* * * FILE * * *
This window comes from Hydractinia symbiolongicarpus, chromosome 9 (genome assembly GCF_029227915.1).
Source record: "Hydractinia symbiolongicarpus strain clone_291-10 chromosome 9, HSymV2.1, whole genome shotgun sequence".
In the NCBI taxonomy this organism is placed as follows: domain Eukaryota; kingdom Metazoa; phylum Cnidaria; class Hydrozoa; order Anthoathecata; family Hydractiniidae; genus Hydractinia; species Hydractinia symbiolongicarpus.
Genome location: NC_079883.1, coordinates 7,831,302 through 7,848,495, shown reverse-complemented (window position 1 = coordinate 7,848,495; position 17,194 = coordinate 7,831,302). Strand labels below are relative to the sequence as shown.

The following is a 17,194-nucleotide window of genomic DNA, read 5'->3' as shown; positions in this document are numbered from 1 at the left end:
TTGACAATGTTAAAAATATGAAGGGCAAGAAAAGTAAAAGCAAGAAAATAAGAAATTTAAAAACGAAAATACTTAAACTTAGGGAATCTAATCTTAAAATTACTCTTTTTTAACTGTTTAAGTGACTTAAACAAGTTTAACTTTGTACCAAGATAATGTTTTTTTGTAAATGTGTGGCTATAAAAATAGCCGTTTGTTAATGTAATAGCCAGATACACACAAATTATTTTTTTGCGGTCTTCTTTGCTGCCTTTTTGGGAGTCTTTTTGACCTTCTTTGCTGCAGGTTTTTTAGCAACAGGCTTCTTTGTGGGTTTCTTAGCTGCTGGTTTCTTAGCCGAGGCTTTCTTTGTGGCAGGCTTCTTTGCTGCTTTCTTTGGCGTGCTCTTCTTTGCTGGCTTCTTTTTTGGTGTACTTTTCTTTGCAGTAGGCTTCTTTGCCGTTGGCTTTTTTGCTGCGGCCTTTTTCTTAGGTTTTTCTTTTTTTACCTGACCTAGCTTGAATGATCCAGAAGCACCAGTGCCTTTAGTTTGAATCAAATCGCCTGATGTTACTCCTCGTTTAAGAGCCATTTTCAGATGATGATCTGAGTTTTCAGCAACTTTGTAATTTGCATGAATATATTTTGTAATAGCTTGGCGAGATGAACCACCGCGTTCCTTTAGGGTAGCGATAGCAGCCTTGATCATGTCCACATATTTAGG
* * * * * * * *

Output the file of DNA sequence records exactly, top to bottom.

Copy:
This window comes from Hydractinia symbiolongicarpus, chromosome 9 (genome assembly GCF_029227915.1).
Source record: "Hydractinia symbiolongicarpus strain clone_291-10 chromosome 9, HSymV2.1, whole genome shotgun sequence".
In the NCBI taxonomy this organism is placed as follows: domain Eukaryota; kingdom Metazoa; phylum Cnidaria; class Hydrozoa; order Anthoathecata; family Hydractiniidae; genus Hydractinia; species Hydractinia symbiolongicarpus.
Genome location: NC_079883.1, coordinates 7,831,302 through 7,848,495, shown reverse-complemented (window position 1 = coordinate 7,848,495; position 17,194 = coordinate 7,831,302). Strand labels below are relative to the sequence as shown.

The following is a 17,194-nucleotide window of genomic DNA, read 5'->3' as shown; positions in this document are numbered from 1 at the left end:
TTGACAATGTTAAAAATATGAAGGGCAAGAAAAGTAAAAGCAAGAAAATAAGAAATTTAAAAACGAAAATACTTAAACTTAGGGAATCTAATCTTAAAATTACTCTTTTTTAACTGTTTAAGTGACTTAAACAAGTTTAACTTTGTACCAAGATAATGTTTTTTTGTAAATGTGTGGCTATAAAAATAGCCGTTTGTTAATGTAATAGCCAGATACACACAAATTATTTTTTTGCGGTCTTCTTTGCTGCCTTTTTGGGAGTCTTTTTGACCTTCTTTGCTGCAGGTTTTTTAGCAACAGGCTTCTTTGTGGGTTTCTTAGCTGCTGGTTTCTTAGCCGAGGCTTTCTTTGTGGCAGGCTTCTTTGCTGCTTTCTTTGGCGTGCTCTTCTTTGCTGGCTTCTTTTTTGGTGTACTTTTCTTTGCAGTAGGCTTCTTTGCCGTTGGCTTTTTTGCTGCGGCCTTTTTCTTAGGTTTTTCTTTTTTTACCTGACCTAGCTTGAATGATCCAGAAGCACCAGTGCCTTTAGTTTGAATCAAATCGCCTGATGTTACTCCTCGTTTAAGAGCCATTTTCAGATGATGATCTGAGTTTTCAGCAACTTTGTAATTTGCATGAATATATTTTGTAATAGCTTGGCGAGATGAACCACCGCGTTCCTTTAGGGTAGCGATAGCAGCCTTGATCATGTCCACATATTTAGG